Grade Levels: 5 - 8
- Students will define and recognize similes.
- Students will write a poem using similes.
- Define simile: a figure of speech that compares two objects using like, as, or than. (She is as red as a rose. I slept like a log.) The objects being compared are not similar except in one respect. The girl and the rose are unlike except they share a blushing quality. The tired boy and the log are different except for their inertia.
- Explain to students that they will write a poem based primarily on similes.
- Brainstorm on the blackboard for a list of words naming emotions.
- Provide the following structure for their poems.
The poem is a definition using all the senses and similes that the students make personal by using original detail, which reflects their lives and experiences.
Emotion is color. (This line is a metaphor.)
It sounds like...
It tastes like...
It smells like...
Emotion feels like...
Indifference is water-stained gray.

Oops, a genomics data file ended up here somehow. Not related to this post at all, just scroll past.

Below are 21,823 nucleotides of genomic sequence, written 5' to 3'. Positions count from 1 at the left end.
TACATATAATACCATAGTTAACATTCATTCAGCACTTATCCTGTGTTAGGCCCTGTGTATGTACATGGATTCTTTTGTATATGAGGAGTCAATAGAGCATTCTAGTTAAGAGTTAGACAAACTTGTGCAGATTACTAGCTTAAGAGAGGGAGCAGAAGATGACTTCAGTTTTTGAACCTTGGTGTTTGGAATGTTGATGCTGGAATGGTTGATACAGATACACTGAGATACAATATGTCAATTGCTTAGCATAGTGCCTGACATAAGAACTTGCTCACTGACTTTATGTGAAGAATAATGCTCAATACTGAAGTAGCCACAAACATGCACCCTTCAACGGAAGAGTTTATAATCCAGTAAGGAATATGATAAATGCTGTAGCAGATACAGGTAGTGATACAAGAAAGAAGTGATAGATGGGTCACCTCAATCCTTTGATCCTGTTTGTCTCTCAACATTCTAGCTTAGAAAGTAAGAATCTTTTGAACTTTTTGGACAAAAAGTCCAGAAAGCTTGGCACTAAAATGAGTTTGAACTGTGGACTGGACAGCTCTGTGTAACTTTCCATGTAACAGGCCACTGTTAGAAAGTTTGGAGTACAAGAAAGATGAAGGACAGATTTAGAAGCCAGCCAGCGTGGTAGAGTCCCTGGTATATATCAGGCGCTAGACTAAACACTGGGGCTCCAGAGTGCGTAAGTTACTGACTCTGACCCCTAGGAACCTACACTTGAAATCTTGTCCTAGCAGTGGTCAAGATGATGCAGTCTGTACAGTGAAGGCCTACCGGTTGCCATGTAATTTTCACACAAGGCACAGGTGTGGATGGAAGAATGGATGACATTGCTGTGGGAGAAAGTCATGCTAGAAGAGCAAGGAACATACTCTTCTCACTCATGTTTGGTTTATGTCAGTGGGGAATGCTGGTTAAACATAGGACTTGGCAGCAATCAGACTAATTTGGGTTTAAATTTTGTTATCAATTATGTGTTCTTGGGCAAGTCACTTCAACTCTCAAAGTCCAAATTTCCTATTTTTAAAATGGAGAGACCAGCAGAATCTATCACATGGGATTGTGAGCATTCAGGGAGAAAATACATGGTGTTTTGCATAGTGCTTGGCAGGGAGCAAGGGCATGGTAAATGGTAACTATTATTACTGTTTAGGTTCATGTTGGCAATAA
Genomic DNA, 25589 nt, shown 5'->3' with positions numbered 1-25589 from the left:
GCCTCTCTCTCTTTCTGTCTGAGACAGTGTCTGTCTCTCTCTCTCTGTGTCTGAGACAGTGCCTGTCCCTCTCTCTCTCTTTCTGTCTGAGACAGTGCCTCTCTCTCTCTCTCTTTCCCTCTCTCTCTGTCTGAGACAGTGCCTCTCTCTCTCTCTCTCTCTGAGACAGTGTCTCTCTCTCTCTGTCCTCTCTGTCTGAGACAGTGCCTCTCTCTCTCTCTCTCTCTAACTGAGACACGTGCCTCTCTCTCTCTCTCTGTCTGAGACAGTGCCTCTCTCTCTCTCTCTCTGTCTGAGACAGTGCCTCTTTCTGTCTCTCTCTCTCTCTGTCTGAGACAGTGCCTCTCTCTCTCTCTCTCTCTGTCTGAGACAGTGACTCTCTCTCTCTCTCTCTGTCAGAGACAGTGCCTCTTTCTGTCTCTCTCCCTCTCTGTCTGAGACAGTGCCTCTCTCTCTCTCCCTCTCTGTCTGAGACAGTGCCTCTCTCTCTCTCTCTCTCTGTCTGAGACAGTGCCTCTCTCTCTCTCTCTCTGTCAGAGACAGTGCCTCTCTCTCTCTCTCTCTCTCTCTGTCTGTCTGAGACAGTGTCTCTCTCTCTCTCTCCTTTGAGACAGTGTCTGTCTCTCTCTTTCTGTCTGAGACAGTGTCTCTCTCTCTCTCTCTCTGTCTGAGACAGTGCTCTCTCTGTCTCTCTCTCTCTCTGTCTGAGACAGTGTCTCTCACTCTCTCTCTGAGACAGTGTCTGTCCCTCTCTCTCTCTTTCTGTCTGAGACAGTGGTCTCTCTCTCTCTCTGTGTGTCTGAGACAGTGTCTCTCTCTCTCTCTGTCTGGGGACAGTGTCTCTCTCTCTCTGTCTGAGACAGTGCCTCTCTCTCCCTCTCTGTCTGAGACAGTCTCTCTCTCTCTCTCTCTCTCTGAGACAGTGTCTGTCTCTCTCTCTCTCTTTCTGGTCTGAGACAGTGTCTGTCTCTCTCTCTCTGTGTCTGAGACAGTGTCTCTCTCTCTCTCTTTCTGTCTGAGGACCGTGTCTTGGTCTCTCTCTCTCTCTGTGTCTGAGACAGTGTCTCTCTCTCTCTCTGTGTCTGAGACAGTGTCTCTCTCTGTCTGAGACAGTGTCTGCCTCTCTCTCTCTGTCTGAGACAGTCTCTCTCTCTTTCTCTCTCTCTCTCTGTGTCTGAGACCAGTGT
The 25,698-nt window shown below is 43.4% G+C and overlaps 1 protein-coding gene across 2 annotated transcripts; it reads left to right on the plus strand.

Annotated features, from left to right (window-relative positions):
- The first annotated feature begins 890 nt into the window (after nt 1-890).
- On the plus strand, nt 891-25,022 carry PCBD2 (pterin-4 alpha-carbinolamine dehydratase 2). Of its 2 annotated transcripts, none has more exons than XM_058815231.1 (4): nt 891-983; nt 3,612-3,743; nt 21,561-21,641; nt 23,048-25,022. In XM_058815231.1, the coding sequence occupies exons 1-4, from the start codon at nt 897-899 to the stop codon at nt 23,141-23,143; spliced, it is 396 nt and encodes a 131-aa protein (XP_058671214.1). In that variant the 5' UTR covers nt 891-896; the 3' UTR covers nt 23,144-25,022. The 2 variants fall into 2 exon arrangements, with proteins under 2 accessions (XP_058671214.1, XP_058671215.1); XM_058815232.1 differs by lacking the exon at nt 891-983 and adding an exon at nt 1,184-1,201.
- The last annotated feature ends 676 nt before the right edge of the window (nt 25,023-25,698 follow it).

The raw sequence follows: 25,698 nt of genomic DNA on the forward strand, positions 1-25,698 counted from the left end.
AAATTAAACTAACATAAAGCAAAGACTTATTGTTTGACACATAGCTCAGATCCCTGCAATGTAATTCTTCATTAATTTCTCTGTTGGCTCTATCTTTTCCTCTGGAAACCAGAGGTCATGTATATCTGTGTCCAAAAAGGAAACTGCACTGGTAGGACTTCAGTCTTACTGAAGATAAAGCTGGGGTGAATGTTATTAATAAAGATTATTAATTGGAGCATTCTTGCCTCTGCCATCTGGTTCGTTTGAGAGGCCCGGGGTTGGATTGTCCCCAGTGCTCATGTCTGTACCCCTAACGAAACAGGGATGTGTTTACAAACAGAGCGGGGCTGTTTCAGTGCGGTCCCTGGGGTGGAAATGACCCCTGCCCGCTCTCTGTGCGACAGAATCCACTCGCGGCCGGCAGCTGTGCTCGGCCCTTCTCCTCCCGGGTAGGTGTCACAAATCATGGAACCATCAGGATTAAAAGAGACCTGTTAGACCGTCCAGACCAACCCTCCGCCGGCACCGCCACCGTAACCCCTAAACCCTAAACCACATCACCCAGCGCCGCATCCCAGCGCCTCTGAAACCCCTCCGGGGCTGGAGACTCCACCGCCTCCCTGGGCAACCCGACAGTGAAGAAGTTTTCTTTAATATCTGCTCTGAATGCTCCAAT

It sounds like hissing static on the radio.
It tastes like overcooked noodles.
It smells like a musty, closed attic room.
Indifference feels like a lukewarm bath in rusty water.
- Ask the students to pick a word of their own from those brainstormed on the blackboard and begin their own poem. (Encourage students to include onomatopoeia in the description of sound.)
- Have the students edit and shape their poems (adding specific original detail where appropriate, and writing their final copy on plain paper).
- Work individually with students.
- When the final copies are completed on unlined paper, ask students to read their poems aloud before collecting them.
Excerpted from Writing Process Activities Kit.
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